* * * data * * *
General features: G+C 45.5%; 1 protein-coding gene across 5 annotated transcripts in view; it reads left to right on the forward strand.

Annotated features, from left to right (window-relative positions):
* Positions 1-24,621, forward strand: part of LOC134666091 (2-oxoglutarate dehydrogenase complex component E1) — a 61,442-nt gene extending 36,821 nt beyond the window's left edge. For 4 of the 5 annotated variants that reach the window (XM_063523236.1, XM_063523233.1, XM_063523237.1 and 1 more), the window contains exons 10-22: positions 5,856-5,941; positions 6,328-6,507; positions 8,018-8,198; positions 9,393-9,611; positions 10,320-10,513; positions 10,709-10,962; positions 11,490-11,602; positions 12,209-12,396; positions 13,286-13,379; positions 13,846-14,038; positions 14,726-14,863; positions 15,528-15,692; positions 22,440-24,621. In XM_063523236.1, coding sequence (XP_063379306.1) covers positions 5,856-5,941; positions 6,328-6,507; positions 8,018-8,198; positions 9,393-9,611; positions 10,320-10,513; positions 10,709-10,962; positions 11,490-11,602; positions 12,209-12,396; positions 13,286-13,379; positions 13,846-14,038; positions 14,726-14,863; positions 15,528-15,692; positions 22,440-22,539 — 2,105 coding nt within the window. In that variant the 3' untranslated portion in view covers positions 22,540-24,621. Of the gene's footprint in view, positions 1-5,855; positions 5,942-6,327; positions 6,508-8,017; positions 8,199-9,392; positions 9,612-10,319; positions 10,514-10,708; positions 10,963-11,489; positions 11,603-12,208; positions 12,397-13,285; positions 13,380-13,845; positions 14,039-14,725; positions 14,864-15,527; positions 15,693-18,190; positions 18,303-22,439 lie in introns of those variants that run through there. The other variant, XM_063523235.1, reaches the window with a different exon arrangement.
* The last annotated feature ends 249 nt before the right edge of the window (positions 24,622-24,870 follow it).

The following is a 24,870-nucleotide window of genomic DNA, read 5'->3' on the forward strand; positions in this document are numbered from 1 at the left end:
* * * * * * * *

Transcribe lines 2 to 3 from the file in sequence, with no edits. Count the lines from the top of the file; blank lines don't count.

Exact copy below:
Annotated features, from left to right (window-relative positions):
* Positions 1-24,621, forward strand: part of LOC134666091 (2-oxoglutarate dehydrogenase complex component E1) — a 61,442-nt gene extending 36,821 nt beyond the window's left edge. For 4 of the 5 annotated variants that reach the window (XM_063523236.1, XM_063523233.1, XM_063523237.1 and 1 more), the window contains exons 10-22: positions 5,856-5,941; positions 6,328-6,507; positions 8,018-8,198; positions 9,393-9,611; positions 10,320-10,513; positions 10,709-10,962; positions 11,490-11,602; positions 12,209-12,396; positions 13,286-13,379; positions 13,846-14,038; positions 14,726-14,863; positions 15,528-15,692; positions 22,440-24,621. In XM_063523236.1, coding sequence (XP_063379306.1) covers positions 5,856-5,941; positions 6,328-6,507; positions 8,018-8,198; positions 9,393-9,611; positions 10,320-10,513; positions 10,709-10,962; positions 11,490-11,602; positions 12,209-12,396; positions 13,286-13,379; positions 13,846-14,038; positions 14,726-14,863; positions 15,528-15,692; positions 22,440-22,539 — 2,105 coding nt within the window. In that variant the 3' untranslated portion in view covers positions 22,540-24,621. Of the gene's footprint in view, positions 1-5,855; positions 5,942-6,327; positions 6,508-8,017; positions 8,199-9,392; positions 9,612-10,319; positions 10,514-10,708; positions 10,963-11,489; positions 11,603-12,208; positions 12,397-13,285; positions 13,380-13,845; positions 14,039-14,725; positions 14,864-15,527; positions 15,693-18,190; positions 18,303-22,439 lie in introns of those variants that run through there. The other variant, XM_063523235.1, reaches the window with a different exon arrangement.